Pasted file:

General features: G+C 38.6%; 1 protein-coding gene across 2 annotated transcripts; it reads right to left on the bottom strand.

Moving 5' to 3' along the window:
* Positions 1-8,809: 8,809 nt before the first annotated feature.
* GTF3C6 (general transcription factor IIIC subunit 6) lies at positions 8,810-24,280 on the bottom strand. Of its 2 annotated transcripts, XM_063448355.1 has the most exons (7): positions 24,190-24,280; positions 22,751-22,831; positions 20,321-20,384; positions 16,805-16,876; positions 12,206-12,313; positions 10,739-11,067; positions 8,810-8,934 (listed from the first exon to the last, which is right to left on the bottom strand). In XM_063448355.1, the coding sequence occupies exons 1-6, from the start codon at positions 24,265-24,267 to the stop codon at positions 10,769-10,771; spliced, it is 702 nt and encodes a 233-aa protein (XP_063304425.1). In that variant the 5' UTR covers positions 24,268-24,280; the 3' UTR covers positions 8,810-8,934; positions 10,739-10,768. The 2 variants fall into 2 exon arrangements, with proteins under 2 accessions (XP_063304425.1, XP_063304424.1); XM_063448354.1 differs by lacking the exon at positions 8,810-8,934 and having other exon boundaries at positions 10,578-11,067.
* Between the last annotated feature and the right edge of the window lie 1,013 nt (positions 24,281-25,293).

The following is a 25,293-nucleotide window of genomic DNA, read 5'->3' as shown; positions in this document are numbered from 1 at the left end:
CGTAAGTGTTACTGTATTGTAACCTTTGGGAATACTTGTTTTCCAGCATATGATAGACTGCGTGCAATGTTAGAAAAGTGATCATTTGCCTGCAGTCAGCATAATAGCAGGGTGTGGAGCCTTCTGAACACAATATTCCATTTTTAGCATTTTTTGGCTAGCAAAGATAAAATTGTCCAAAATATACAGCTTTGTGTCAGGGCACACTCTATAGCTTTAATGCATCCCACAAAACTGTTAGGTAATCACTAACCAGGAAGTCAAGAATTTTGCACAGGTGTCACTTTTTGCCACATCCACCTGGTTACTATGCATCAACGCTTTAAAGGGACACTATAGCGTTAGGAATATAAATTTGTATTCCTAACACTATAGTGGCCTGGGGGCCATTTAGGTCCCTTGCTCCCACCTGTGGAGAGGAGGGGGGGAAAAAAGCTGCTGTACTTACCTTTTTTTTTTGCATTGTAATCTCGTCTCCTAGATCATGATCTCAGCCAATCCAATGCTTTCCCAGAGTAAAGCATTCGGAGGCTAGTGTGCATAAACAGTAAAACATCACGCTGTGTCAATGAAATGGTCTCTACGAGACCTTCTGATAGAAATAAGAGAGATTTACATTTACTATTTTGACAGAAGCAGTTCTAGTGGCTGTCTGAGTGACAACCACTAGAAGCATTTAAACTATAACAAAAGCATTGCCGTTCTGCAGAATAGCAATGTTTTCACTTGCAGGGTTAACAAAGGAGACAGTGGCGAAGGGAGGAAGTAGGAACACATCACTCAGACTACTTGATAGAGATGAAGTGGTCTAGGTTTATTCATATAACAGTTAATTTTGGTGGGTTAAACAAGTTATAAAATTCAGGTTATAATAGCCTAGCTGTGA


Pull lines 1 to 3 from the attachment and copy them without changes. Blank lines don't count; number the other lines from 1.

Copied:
General features: G+C 38.6%; 1 protein-coding gene across 2 annotated transcripts; it reads right to left on the bottom strand.

Moving 5' to 3' along the window:
* Positions 1-8,809: 8,809 nt before the first annotated feature.